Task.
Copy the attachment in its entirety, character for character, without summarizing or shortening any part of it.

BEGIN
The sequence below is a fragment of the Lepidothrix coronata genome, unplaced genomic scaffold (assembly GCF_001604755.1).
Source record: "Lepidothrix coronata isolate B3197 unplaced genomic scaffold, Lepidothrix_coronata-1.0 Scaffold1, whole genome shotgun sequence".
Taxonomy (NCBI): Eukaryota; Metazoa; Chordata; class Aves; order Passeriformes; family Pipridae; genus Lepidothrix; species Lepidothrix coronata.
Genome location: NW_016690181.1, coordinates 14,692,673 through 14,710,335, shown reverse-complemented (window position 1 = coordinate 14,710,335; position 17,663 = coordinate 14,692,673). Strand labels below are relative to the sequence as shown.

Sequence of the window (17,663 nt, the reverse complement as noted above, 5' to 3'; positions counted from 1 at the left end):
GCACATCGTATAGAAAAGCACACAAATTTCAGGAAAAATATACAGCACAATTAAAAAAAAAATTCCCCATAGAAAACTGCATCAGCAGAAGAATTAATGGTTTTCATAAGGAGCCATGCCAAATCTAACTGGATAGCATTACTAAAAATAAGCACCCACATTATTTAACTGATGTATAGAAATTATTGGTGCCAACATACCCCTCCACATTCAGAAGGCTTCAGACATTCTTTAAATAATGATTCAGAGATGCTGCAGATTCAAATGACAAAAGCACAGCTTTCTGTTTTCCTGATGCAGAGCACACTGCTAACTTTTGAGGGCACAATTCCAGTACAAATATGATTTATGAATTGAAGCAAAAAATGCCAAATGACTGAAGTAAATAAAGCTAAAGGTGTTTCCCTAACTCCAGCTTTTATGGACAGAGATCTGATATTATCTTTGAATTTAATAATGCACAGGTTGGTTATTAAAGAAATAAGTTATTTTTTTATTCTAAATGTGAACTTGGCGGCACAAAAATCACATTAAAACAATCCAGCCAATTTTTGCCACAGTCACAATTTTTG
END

The sequence below is a fragment of the Lepidothrix coronata genome, unplaced genomic scaffold (assembly GCF_001604755.1).
Source record: "Lepidothrix coronata isolate B3197 unplaced genomic scaffold, Lepidothrix_coronata-1.0 Scaffold1, whole genome shotgun sequence".
Taxonomy (NCBI): Eukaryota; Metazoa; Chordata; class Aves; order Passeriformes; family Pipridae; genus Lepidothrix; species Lepidothrix coronata.
Genome location: NW_016690181.1, coordinates 14,692,673 through 14,710,335, shown reverse-complemented (window position 1 = coordinate 14,710,335; position 17,663 = coordinate 14,692,673). Strand labels below are relative to the sequence as shown.

Sequence of the window (17,663 nt, the reverse complement as noted above, 5' to 3'; positions counted from 1 at the left end):
GCACATCGTATAGAAAAGCACACAAATTTCAGGAAAAATATACAGCACAATTAAAAAAAAAATTCCCCATAGAAAACTGCATCAGCAGAAGAATTAATGGTTTTCATAAGGAGCCATGCCAAATCTAACTGGATAGCATTACTAAAAATAAGCACCCACATTATTTAACTGATGTATAGAAATTATTGGTGCCAACATACCCCTCCACATTCAGAAGGCTTCAGACATTCTTTAAATAATGATTCAGAGATGCTGCAGATTCAAATGACAAAAGCACAGCTTTCTGTTTTCCTGATGCAGAGCACACTGCTAACTTTTGAGGGCACAATTCCAGTACAAATATGATTTATGAATTGAAGCAAAAAATGCCAAATGACTGAAGTAAATAAAGCTAAAGGTGTTTCCCTAACTCCAGCTTTTATGGACAGAGATCTGATATTATCTTTGAATTTAATAATGCACAGGTTGGTTATTAAAGAAATAAGTTATTTTTTTATTCTAAATGTGAACTTGGCGGCACAAAAATCACATTAAAACAATCCAGCCAATTTTTGCCACAGTCACAATTTTTG